Journal of Threatened Taxa | www.threatenedtaxa.org | 26 June 2016 | 8(6): 8938–8942
S. Prasanth Narayanan 1, S. Sathrumithra 2, Dinu Kuriakose 3, G. Christopher 4, A.P. Thomas 5 & J.M. Julka 6
1,2,3,4,5 Advanced Centre of Environmental Studies and Sustainable Development, Mahatma Gandhi University, Priyadarsini Hills, Kottayam, Kerala 686560, India
6 School of Biological and Environmental Sciences, Faculty of Basic Sciences, Shoolini University, Solan, Himachal Pradesh 173212, India
Editor: Anonymity requested. Date of publication: 26 June 2016 (online & print)
Manuscript details: Ms # 2872 | Received 24 January 2015 | Final received 13 May 2016 | Finally accepted 31 May 2016
Citation: Narayanan, S.P., S. Sathrumithra, D. Kuriakose, G. Christopher, A.P. Thomas & J.M. Julka (2016). Are exotics Amynthas alexandri (Beddard, 1900) and Metaphire peguana (Rosa, 1890) (Clitellata: Oligochaeta: Megascolecidae) a threat to native earthworms in Kerala, India? Journal of Threatened Taxa 8(6): 8938–8942; 8938-8942
Copyright: © Narayanan et al. 2016. Creative Commons Attribution 4.0 International License. JoTT allows unrestricted use of this article in any medium, reproduction and distribution by providing adequate credit to the authors and the source of publication.
Funding: Its a self funded work of the Advanced Centre of Environmental Studies and Sustainable Development - Mahatma Gandhi University, Kottayam.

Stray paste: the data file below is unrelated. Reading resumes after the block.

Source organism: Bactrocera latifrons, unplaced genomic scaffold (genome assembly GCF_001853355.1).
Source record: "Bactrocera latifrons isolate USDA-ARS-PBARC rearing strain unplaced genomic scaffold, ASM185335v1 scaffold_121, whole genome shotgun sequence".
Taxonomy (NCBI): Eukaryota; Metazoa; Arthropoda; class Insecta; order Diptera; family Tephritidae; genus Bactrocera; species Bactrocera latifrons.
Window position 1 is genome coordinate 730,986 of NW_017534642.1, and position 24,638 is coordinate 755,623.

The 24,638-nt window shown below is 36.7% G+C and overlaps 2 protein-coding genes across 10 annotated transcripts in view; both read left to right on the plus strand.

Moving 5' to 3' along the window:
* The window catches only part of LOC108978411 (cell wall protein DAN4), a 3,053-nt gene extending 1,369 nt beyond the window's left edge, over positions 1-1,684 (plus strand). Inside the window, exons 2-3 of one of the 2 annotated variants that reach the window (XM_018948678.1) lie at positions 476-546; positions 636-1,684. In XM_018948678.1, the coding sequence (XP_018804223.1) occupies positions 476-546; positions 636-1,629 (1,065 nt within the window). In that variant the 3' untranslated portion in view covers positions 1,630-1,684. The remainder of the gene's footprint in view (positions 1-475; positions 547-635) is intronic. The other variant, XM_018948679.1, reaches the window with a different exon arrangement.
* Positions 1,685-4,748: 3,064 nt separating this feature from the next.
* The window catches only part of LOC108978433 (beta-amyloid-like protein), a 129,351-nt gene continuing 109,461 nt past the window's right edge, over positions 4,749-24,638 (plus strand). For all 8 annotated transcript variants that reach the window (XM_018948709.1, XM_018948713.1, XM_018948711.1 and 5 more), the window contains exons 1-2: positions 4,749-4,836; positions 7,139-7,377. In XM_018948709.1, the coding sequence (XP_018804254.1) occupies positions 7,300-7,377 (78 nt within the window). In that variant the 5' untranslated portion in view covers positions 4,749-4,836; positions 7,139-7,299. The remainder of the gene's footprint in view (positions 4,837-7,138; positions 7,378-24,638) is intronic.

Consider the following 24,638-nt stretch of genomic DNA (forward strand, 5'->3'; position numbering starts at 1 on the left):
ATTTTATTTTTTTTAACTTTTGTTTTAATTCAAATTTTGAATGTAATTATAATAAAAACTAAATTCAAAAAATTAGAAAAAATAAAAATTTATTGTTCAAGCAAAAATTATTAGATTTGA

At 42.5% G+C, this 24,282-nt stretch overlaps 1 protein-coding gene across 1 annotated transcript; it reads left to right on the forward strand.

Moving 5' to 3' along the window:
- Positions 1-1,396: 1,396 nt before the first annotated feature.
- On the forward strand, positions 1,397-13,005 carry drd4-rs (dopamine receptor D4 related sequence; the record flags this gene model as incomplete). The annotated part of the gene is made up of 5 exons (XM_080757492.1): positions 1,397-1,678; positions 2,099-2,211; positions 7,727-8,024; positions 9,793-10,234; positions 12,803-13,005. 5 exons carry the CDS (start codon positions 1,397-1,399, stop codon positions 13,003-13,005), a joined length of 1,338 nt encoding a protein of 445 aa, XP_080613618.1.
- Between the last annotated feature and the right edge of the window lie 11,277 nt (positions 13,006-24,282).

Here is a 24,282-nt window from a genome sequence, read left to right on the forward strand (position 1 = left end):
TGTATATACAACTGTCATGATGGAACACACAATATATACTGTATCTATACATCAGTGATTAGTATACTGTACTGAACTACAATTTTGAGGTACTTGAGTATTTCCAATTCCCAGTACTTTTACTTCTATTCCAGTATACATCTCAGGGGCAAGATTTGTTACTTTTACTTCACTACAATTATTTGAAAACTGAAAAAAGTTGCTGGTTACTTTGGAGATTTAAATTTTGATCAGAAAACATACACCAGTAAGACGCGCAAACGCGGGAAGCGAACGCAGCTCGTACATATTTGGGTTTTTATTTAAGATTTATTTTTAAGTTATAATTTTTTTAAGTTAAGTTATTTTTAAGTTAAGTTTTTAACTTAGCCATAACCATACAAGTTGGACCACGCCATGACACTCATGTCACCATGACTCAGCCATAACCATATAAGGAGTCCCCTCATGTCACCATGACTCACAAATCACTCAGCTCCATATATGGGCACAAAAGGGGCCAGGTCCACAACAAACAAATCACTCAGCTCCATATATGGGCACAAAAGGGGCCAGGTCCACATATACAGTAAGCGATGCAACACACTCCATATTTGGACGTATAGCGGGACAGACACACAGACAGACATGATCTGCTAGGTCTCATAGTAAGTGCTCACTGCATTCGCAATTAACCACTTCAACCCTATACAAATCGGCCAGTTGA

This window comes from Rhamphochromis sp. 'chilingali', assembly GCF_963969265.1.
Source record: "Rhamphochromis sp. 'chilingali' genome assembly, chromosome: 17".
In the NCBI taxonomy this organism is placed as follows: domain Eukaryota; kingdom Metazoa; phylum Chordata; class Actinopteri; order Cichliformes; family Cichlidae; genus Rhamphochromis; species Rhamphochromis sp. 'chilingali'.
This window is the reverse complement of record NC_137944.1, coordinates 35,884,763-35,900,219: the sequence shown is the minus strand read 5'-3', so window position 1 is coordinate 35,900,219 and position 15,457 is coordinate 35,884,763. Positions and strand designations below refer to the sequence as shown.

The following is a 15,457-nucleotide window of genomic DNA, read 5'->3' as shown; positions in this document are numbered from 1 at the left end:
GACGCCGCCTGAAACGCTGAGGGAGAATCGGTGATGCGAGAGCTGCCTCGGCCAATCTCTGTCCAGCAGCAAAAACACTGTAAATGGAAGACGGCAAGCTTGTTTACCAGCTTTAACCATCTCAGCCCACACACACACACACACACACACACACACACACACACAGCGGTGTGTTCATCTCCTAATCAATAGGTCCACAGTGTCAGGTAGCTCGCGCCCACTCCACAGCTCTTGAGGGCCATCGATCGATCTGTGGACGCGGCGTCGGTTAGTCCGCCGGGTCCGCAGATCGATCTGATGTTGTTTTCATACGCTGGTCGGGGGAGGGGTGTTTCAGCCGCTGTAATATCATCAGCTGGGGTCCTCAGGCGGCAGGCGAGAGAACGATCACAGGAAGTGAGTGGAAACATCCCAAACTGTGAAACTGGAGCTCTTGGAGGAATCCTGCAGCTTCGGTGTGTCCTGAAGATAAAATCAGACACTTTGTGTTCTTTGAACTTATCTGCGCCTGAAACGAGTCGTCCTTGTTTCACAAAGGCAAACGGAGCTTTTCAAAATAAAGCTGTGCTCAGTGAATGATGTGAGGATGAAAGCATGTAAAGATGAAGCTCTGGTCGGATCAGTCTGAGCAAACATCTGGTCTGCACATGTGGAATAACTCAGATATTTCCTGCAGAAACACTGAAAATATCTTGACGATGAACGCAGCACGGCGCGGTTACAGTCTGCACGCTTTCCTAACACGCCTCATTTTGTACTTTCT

Conflict of Interest: The authors declare no competing interests.
Acknowledgements: We would like to thank Mr. Toms Augutsine, Mr. Ramesan M. and Mr. Arun Sasi S. for all the help offered during the fieldwork, also to Dr. S. Sampathkumar and Dr. Selvan Subramanian for samples from Ernakulam District. We are grateful to Dr. Muhamed Jafer Palot, Zoological Survey of India - Western Ghats Regional Centre, Kozhikode, Kerala and Dr. R. Paliwal, ZSI, High Altitude Regional Centre, Solan, Himachal Pradesh for providing references for the present work. We extend our sincere gratitude to Dr. P.J. George, St. Dominic College, Kanjirapally, Kerala for the help in preparing the draft of the manuscript. We are grateful to the Department of Forest and Wildlife, Govt. of Kerala, for providing the sanction and necessary facilities.
Kerala State lies on the southwestern coast of the Indian subcontinent. The Western Ghats and western coastal plains are recognized as the regions with the highest level of earthworm species richness in India (Julka & Paliwal 2005). Taxonomic studies of earthworms in Kerala started with Bourne (1894), Michaelsen (1910), Cognetti (1911), Stephenson (1923), Aiyer (1929) and Gates (1940). Subsequently, Julka & Chandra (1986), Julka (1988), Julka et al. (1997) etc., have contributed to the taxonomical studies of the earthworm fauna of the state. A survey of the earthworms of Kerala has revealed the occurrence of two exotic peregrine species, namely Amynthas alexandri (Beddard, 1900) and Metaphire peguana (Rosa, 1890). These species have not been reported earlier from Kerala. Hence this is the first record from the state. Diagnosis of both the species and their ecological observations follow.